Skip to Content, Navigation, or Footer.
We inform. You decide.
Sunday, May 19, 2024

Student taps into hair feather trend with affordable line, 'Shake Ya Gator Feather'

The feather hair extension trend has drifted from the West Coast to Gainesville, and students are quickly flocking to the fad.

Rooster plume feathers, normally found in fishing shops, are now being sported by students as hair accessories. About a month ago, a local fishing shop noticed a large influx of female customers wanting the feathers, according to Gary Simpson, manager of Gary's Tackle Box. At first he had no idea what they wanted them for, but he was delighted with the sudden demand for the feathers.

It is now practically impossible to find an accessory store not carrying feather memorabilia.

"Our store stocks according to what's in style," said Sonaine Gift, a sales associate at Cupid in the Oaks Mall. "The whole store is basically all feathers right now."

"HERStyler," a hair-accessory kiosk in the Oaks Mall, gets at least 10 girls a day wanting the feathers, according to sales associate Spencer Christen.

Although the trend arrived to Gainesville fashionably late, Raquel Farinas is already capitalizing on the feather fad. Farinas knew UF was the perfect place to start her business since the trend was just catching on.

Farinas, a 20-year-old telecommunication student at UF, spent her last summer in California, where the trend was already popular. She became infatuated with the feathers, but not so much the price tag attached to them. Some high-end salons were charging as much as $80 per feather, according to Farinas.

"A feather shouldn't cost more than a meal," she said. "We are in college; I know we're all broke."

Her unwillingness to pay high prices for her latest "addiction" inspired her to start a more affordable feather hair extension line called "Shake Ya Gator Feather" about four weeks ago.

Although most local salons are charging $10 to $20 per feather, Farinas only charges between $5 and $8 for hers.

"I started researching the trend and realized...I could totally do this myself."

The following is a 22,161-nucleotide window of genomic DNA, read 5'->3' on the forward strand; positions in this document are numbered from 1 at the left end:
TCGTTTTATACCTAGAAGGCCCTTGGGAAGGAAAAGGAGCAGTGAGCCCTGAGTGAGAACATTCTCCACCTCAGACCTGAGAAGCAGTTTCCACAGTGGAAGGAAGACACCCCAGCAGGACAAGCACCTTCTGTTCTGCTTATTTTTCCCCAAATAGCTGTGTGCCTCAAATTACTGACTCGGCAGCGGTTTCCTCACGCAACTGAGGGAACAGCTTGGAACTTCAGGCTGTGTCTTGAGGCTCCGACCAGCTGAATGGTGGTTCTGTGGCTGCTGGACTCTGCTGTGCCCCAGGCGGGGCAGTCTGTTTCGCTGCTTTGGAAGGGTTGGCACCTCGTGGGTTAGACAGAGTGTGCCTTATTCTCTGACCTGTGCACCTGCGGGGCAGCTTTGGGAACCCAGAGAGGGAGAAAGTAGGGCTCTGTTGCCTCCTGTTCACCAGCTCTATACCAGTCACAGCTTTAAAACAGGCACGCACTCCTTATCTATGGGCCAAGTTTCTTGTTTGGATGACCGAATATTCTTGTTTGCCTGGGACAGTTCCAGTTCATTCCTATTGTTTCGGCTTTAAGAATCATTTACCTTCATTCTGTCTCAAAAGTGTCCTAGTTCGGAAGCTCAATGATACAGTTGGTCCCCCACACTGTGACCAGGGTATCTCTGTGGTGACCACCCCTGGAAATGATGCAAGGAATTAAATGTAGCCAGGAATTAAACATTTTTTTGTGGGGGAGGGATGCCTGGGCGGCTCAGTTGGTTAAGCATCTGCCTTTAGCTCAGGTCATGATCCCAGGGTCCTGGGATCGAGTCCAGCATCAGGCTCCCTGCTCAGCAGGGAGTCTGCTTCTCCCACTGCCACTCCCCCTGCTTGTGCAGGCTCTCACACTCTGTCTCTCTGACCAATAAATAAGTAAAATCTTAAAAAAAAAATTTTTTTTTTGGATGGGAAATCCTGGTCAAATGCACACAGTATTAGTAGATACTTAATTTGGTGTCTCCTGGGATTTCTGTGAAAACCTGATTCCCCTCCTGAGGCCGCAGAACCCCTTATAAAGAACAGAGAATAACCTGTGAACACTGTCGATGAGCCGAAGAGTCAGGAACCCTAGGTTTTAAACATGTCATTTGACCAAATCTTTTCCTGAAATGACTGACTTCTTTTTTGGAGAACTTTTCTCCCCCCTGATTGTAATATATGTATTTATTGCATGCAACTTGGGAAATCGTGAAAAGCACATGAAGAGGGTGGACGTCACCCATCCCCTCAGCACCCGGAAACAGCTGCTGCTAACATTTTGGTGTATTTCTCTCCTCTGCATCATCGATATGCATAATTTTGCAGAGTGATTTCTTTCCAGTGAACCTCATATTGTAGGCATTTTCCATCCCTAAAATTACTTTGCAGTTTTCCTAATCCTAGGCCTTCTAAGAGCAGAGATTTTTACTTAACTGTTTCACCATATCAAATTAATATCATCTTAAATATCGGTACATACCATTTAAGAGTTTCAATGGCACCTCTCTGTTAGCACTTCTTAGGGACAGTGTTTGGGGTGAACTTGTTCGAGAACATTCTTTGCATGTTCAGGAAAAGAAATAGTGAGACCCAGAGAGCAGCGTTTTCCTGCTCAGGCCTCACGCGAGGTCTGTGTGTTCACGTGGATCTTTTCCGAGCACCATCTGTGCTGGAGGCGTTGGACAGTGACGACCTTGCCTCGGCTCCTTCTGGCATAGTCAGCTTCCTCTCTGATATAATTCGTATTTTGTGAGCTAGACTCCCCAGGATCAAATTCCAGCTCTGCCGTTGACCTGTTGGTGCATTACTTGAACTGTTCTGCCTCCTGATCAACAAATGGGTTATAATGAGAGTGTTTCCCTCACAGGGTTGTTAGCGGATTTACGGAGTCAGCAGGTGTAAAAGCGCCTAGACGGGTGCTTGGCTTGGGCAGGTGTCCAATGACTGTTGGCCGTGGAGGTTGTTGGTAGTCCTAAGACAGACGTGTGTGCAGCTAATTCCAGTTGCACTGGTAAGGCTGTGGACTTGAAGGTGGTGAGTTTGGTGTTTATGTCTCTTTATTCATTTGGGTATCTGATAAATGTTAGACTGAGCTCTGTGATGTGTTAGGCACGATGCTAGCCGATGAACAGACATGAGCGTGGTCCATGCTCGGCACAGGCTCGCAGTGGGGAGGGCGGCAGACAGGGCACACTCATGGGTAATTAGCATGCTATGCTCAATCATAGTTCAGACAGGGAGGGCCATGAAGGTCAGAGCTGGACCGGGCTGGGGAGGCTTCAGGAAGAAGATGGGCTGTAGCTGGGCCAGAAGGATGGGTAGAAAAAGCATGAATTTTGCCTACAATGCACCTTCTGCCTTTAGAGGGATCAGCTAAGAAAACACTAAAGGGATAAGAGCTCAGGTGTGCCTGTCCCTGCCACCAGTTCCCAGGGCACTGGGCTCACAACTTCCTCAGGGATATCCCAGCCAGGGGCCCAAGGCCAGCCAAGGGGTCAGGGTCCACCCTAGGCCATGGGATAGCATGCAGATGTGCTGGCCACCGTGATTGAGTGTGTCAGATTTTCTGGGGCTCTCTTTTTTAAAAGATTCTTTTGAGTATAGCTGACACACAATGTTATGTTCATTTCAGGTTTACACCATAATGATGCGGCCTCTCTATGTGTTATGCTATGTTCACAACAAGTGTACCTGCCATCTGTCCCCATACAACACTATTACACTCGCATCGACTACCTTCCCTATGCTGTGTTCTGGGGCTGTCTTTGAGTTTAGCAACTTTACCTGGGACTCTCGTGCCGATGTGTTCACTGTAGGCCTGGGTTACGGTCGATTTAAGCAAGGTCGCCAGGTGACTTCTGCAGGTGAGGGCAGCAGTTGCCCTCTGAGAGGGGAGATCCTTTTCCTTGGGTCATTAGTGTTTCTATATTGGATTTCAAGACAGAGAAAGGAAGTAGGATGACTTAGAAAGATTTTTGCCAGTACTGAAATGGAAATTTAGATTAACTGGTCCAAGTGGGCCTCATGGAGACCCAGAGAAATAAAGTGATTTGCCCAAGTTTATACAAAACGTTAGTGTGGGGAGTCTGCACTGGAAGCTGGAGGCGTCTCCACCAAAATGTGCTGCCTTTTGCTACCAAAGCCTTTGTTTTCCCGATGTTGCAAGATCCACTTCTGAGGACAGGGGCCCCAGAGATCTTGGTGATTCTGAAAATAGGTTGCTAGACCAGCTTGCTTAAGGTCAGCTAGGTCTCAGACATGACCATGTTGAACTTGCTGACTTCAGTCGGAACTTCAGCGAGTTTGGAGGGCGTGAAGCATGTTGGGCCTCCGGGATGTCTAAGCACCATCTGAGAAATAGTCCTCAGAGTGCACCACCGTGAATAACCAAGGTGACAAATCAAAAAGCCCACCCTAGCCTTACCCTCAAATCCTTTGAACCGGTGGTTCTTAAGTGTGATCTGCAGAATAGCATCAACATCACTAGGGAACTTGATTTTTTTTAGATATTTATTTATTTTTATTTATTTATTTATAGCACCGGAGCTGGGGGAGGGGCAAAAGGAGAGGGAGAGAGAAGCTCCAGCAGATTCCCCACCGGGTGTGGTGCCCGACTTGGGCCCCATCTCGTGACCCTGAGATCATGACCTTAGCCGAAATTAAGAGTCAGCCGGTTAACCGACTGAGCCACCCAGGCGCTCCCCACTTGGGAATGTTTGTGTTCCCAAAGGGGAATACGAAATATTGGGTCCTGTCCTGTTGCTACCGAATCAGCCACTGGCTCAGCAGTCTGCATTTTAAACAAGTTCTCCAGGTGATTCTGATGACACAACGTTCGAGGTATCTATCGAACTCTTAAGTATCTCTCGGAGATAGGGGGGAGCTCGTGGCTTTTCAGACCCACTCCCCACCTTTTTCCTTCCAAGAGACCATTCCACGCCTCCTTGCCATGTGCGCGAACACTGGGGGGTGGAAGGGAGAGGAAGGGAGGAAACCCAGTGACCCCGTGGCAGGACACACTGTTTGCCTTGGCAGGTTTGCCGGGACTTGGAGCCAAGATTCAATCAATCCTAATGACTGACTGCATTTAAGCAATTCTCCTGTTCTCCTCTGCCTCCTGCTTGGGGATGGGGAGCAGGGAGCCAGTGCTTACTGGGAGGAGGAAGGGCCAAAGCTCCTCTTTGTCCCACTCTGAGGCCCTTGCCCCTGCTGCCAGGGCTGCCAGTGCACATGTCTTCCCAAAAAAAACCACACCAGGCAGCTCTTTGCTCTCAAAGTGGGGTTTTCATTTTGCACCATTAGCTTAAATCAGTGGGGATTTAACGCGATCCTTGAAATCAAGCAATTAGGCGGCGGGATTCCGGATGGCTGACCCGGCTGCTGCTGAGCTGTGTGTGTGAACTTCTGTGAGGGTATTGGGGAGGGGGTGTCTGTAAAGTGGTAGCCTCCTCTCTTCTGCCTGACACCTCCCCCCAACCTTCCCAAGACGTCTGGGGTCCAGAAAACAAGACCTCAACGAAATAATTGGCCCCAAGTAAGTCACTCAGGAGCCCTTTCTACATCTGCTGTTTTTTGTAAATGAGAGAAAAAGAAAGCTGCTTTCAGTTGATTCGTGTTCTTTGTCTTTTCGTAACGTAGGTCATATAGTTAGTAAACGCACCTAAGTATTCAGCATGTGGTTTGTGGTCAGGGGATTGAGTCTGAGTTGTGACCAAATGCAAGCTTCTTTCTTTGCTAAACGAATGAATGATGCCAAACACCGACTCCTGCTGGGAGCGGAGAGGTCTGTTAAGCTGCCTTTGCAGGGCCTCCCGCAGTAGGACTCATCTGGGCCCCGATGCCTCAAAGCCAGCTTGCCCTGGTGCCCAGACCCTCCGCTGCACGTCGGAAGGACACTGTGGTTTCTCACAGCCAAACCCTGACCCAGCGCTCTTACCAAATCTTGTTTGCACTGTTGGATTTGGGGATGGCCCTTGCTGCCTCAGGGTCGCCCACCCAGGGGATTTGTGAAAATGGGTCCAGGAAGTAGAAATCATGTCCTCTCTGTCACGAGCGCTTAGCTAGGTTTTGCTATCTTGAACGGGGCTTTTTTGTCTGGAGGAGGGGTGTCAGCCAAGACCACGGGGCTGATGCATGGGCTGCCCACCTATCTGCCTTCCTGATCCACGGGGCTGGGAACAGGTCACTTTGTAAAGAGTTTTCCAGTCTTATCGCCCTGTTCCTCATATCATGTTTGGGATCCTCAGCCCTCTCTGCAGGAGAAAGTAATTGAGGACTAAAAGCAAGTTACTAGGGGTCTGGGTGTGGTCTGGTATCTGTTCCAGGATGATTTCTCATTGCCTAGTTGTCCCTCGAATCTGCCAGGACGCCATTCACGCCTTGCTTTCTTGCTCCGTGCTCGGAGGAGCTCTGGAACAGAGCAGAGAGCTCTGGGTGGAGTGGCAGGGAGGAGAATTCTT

Farinas started purchasing the feathers in bulk from eBay and taught herself how to install them using YouTube videos. She started a Twitter account for the line, and the business grew from there. Farinas meets her customers on campus to sell and install the feathers from her line.

Enjoy what you're reading? Get content from The Alligator delivered to your inbox

The feathery extensions come in different lengths, colors and textures, and can be crimped or clipped into the hair. The real feathers can be can be washed, blow-dried, straightened or curled. The synthetic feathers are stiffer and normally only used as clip-ins.

"I love them because I can treat them like my natural hair," Farinas said. "They are subtle but still really cool."

The feathers are installed by threading a small, malleable bead onto a thin section of hair. The feather is then threaded through the bead with the hair and secured at the scalp by clamping the bead with pliers. This crimping method is pain-free and takes less than five minutes to complete.

The crimped feathers should stay in the hair between one and three months. If they fall out within the first month, she will reinstall them for free.

In the spirit of football season, Farinas is selling orange and blue synthetic clip-in extensions. To purchase feathers from "Shake Ya Gator Feather," visit

Support your local paper
Donate Today
The Independent Florida Alligator has been independent of the university since 1971, your donation today could help #SaveStudentNewsrooms. Please consider giving today.

Powered by SNworks Solutions by The State News
All Content © 2024 The Independent Florida Alligator and Campus Communications, Inc.